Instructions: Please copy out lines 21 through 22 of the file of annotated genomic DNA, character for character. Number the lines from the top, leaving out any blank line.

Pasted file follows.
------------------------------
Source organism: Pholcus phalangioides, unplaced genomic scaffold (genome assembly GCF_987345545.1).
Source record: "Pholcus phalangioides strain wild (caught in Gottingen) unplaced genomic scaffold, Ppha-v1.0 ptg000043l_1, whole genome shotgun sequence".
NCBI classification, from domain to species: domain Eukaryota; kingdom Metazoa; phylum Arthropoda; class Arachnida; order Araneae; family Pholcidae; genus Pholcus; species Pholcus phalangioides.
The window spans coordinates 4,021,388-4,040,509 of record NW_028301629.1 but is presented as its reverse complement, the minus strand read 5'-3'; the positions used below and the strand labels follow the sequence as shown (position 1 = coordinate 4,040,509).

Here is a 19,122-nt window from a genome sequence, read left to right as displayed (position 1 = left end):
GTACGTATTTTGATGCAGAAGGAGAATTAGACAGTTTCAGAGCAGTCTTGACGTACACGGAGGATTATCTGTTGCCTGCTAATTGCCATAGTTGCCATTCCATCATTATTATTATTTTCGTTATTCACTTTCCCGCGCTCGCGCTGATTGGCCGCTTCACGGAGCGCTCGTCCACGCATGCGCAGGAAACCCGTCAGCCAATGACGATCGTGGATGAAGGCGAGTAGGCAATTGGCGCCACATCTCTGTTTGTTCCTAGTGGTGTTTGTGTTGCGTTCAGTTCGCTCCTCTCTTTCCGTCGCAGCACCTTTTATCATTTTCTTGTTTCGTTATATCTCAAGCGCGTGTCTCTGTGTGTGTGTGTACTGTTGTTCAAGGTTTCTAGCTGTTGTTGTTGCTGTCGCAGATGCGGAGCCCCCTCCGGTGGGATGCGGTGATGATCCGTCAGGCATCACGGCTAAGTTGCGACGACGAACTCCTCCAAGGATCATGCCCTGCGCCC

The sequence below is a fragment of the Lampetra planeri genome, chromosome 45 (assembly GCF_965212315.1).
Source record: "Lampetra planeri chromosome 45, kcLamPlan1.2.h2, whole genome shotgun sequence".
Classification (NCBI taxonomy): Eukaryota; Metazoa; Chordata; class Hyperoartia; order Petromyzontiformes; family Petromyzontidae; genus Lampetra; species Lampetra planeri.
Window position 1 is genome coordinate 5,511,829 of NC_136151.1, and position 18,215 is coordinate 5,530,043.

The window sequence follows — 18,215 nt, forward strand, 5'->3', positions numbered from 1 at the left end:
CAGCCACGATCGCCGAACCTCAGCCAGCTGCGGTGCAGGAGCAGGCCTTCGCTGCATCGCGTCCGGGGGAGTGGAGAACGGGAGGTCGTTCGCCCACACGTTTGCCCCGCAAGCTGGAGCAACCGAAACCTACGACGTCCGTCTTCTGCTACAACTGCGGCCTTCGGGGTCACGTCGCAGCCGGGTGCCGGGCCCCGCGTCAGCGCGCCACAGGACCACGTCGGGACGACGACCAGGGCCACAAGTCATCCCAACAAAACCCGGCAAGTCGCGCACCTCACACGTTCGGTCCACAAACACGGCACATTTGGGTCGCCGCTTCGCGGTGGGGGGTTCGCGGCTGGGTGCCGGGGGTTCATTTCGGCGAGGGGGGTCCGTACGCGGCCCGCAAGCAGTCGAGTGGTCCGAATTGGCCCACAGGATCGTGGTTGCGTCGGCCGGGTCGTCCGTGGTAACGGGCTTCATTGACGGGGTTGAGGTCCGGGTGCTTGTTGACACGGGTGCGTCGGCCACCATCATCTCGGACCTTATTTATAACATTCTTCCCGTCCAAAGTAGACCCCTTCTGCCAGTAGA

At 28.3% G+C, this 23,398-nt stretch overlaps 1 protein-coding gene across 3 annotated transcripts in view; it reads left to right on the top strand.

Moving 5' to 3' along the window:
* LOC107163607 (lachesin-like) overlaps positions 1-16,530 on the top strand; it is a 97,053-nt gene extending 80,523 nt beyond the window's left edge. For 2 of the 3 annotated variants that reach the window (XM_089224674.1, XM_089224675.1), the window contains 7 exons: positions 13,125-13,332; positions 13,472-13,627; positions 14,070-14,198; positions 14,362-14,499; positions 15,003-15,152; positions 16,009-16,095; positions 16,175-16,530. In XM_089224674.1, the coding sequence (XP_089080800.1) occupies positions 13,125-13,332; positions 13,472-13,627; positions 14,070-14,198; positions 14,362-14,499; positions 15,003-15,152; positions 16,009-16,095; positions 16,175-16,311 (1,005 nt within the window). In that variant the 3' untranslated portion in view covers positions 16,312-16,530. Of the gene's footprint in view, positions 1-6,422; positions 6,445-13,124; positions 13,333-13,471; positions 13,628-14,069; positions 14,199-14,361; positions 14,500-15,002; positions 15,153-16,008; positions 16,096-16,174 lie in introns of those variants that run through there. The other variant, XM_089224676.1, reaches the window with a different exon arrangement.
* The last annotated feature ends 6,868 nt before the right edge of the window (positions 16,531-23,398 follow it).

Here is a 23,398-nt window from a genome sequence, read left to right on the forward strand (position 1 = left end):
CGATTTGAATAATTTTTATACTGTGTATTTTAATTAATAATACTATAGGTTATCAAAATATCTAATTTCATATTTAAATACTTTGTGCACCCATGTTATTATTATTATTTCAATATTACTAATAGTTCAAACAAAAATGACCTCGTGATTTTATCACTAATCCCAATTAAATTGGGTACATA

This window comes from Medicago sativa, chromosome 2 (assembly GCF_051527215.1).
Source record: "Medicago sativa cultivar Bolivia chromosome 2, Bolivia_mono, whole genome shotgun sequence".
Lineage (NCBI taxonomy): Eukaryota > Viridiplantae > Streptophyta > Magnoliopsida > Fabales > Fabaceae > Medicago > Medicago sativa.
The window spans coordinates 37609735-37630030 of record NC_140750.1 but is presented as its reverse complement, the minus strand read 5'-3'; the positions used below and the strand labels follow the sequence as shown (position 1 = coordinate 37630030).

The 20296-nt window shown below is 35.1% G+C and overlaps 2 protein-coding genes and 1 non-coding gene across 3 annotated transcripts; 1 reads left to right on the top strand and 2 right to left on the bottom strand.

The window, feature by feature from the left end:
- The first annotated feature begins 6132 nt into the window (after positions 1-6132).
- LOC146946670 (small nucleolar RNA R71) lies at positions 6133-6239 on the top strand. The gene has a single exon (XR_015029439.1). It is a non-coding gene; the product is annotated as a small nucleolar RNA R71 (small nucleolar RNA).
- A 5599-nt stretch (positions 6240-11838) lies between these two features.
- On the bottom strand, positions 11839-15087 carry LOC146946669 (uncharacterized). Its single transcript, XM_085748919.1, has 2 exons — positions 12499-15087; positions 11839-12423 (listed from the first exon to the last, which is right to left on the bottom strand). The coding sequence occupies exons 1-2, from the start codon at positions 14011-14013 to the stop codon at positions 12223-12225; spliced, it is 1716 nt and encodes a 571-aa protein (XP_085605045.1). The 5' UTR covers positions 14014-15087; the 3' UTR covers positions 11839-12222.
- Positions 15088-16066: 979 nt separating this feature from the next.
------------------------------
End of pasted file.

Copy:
Lineage (NCBI taxonomy): Eukaryota > Viridiplantae > Streptophyta > Magnoliopsida > Fabales > Fabaceae > Medicago > Medicago sativa.
The window spans coordinates 37609735-37630030 of record NC_140750.1 but is presented as its reverse complement, the minus strand read 5'-3'; the positions used below and the strand labels follow the sequence as shown (position 1 = coordinate 37630030).